Dami Fawehinmi interviews Vanessa Sanyauke

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In this instalment, resident blogger Dami Fawehinmi interviewed the founder and CEO of Girls Talk London and BYP Community Achievement Award winner, Vanessa Sanyauke. Girls Talk London is dedicated to creating a space, events and support for womxn to create their own futures in a range of industries. Vanessa’s story teaches us to be fearless when creating your own platform, understanding the power of your voice and knowing you can grow and be amazing!

Tell us about your journey.
I am a Responsible Business, Diversity and Inclusion Consultant and Founder and CEO of Girls Talk London. I did not set out to become a business owner or to work in the corporate sector. I initially wanted to become a Doctor and studied Biomedical Science with the plans to then move onto graduate medicine. However, I knew deep down this was not for me, and I took some time to find out what I wanted to do. I ended up after graduating from university completing various contracts at JP Morgan, Barclays and HSBC and it was whilst working in JP Morgan’s Corporate Responsibility department that I discovered my passion for business and community. I then ended up completing my Masters degree at Royal Holloway, University of London in Sustainability and Management, which gave me the springboard to work with businesses and communities. In 2008, I also set up my first social enterprise, The Rafiki Network, which won lots of awards and supported over 2,000 young people in London with mentors and career workshops. This led me to advising the Prime Minister on youth policy as well.

What inspired you to set up Girls Talk London?
I set up Girls Talk London in 2013. At the time, women only made up 12.5% of roles on FTSE 100 boards and I wanted to do something to address this, as I feared that if young girls did not have access to senior leaders who could be role models, then we would have no future talent pipeline to increase this number in the future. In addition to this, I had always wanted to do something to support girls but I just was not sure how so I started out doing events which was the first step for me and then we just grew from there.

How were you able to acquire support for GTL?
Initially we started facilitating panel events in 2013. I would ask successful female friends and colleagues to speak at our events, so I tapped into my personal network from then. When we started to grow as a network and community online and in person, it was then easier to get businesses and brands to work with us as we had both the data and a successful track record.

What was it like working with companies such as Cosmopolitan, Facebook and more?

It has been a joy; we have worked with over 25 businesses and brands on various projects and events and I never take it for granted. I am extremely grateful for all the champions that we have within these businesses and their support and belief in our work and mission.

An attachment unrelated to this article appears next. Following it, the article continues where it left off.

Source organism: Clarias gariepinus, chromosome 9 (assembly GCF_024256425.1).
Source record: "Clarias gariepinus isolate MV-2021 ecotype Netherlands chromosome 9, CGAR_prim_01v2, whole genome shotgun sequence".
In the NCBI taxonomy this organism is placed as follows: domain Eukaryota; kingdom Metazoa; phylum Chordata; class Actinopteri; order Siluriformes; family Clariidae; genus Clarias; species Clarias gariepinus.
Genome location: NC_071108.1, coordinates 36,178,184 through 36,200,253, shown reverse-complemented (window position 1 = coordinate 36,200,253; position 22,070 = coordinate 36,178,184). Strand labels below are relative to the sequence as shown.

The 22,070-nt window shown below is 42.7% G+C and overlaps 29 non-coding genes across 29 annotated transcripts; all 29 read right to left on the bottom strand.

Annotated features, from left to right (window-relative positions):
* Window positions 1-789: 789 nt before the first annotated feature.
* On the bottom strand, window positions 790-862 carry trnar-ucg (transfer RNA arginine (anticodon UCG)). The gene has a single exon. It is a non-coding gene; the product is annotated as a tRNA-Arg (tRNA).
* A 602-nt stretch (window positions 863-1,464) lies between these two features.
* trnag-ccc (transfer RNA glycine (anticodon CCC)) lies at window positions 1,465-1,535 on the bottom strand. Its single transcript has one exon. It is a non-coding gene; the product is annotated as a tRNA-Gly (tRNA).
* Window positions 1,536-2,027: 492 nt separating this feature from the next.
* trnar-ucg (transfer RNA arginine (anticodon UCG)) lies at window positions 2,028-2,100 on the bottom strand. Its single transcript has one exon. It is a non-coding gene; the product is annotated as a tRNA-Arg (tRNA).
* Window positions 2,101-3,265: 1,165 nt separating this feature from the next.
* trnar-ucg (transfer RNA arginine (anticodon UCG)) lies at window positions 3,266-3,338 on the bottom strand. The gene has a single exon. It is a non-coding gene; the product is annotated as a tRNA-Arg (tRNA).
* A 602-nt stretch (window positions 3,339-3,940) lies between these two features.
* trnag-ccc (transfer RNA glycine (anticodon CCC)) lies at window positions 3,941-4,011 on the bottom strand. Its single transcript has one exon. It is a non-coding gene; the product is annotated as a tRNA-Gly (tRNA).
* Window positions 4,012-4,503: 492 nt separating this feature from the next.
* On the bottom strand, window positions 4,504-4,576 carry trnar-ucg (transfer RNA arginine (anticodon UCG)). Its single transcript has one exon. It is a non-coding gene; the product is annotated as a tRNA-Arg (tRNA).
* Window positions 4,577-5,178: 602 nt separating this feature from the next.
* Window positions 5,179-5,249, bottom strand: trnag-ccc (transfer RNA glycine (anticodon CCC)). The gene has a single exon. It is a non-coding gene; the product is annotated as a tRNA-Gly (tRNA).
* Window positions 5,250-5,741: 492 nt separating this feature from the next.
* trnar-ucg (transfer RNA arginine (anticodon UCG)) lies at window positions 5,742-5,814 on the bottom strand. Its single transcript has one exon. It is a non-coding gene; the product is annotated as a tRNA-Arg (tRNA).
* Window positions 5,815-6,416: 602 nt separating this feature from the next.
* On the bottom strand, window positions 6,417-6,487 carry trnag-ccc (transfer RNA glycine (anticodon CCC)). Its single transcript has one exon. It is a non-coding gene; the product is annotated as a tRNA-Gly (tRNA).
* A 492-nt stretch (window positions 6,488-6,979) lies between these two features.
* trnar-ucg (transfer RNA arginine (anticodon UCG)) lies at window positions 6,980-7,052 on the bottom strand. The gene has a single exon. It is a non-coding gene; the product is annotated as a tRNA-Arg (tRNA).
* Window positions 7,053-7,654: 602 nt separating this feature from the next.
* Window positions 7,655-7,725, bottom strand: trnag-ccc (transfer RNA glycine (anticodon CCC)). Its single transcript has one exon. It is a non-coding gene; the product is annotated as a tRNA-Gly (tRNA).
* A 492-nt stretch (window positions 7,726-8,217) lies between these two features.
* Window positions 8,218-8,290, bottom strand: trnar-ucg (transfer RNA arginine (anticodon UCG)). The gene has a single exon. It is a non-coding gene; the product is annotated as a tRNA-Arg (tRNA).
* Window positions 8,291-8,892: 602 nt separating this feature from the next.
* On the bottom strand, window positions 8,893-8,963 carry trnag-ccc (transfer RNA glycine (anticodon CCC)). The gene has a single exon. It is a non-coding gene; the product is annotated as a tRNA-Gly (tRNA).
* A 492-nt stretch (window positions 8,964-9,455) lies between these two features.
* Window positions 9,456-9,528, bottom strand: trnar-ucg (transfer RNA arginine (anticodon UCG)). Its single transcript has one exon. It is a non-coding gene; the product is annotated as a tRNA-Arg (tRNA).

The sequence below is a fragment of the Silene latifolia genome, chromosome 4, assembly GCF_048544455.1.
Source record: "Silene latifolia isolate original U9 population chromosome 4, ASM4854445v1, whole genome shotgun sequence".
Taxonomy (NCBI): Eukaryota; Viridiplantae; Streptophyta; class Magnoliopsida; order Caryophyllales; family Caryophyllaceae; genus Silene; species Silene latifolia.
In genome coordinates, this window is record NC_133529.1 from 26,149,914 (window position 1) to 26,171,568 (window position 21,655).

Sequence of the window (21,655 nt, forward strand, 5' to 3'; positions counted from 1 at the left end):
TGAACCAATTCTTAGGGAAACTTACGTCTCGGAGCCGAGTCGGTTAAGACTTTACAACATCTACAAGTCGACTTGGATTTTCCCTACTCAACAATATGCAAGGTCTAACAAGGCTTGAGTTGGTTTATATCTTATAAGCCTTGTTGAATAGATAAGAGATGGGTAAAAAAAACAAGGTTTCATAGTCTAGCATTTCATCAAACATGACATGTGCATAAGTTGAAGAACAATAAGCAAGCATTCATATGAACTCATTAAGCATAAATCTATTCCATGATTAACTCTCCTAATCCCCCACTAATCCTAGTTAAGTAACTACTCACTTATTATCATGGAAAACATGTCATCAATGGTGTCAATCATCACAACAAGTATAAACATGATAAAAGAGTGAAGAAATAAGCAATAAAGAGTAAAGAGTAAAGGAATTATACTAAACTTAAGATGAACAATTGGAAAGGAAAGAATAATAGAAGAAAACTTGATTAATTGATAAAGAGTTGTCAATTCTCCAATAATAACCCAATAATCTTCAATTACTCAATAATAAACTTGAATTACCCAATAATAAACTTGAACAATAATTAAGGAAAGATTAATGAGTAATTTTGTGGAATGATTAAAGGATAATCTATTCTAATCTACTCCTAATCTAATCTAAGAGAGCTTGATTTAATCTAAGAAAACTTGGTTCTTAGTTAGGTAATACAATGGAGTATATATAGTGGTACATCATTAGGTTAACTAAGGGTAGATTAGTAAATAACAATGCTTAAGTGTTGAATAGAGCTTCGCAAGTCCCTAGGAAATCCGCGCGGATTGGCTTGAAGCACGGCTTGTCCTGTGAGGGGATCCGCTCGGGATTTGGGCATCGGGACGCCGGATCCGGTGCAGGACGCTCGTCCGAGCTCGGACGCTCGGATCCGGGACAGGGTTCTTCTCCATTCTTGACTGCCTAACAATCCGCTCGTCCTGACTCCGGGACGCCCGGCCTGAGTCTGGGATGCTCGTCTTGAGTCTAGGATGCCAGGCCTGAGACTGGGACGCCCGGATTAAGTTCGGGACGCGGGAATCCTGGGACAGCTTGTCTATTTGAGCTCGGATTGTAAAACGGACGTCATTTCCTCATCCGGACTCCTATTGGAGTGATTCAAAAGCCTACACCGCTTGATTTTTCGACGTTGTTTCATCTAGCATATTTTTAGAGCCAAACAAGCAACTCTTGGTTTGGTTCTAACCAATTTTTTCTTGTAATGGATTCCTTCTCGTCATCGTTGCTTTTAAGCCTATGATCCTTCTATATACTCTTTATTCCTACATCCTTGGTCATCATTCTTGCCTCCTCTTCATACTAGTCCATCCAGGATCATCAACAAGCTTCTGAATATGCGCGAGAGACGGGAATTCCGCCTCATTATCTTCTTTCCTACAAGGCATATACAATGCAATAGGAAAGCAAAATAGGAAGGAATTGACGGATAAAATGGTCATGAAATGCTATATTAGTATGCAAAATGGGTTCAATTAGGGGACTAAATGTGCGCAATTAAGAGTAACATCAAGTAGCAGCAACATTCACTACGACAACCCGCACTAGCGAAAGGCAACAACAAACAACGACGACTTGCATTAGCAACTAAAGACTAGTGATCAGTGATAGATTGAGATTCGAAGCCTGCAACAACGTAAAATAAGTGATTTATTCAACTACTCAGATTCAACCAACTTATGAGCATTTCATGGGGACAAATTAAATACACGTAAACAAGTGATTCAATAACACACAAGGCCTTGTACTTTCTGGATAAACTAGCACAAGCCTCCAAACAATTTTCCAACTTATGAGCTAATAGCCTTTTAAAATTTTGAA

What was the best event you have hosted?
Hands down our first Black Girls Tech Summit in 2019. It was magical to have over 100 black women in the room so ambitious and ready to take on the world! Everyone who attended commented that the vibe and energy in the room was electric!

What are your hopes for the future of Girls Talk London?
I want to work with more businesses and brands, I want to grow our community of women but for me I want to expand globally to do more projects and events. For me, our future is digital and global reach.

What advice would you give to your younger self?
You can, you will and just watch!

What do you believe will drive change in the Black community?
Action and less talk.

What is your biggest failure?
I got a place to study medicine at Queen Mary, University of London at the age of seventeen, but I did not get the grades to take up my place due to personal issues and basically not being focused. This was a big lesson for me, I had to change my environment, focus and understand hard work and effort gets you results.

What is your biggest success?
Girls Talk London, everything the organisation has done and is.

What three pieces of advice would you give young black professionals wanting to enter the career support industry?
 Do not enter this career support industry for fame or ego. It is hard work and you have to be prepared to do the work and be in this for the right reasons because you will not last long.

 Do not take no as the final answer, it means not right now. Keep pursuing businesses and brands for support.

 Think about your unique selling proposition. This sector is saturated so how will you stand out?

How do you seek out opportunities relating to your field?
Developing relationships is key, focusing on delivering excellent work and networking.

Would you like to add anything?
Thank you for this opportunity to highlight my work, keep rocking BYP and Kike!

Follow Dami Fawehinmi here

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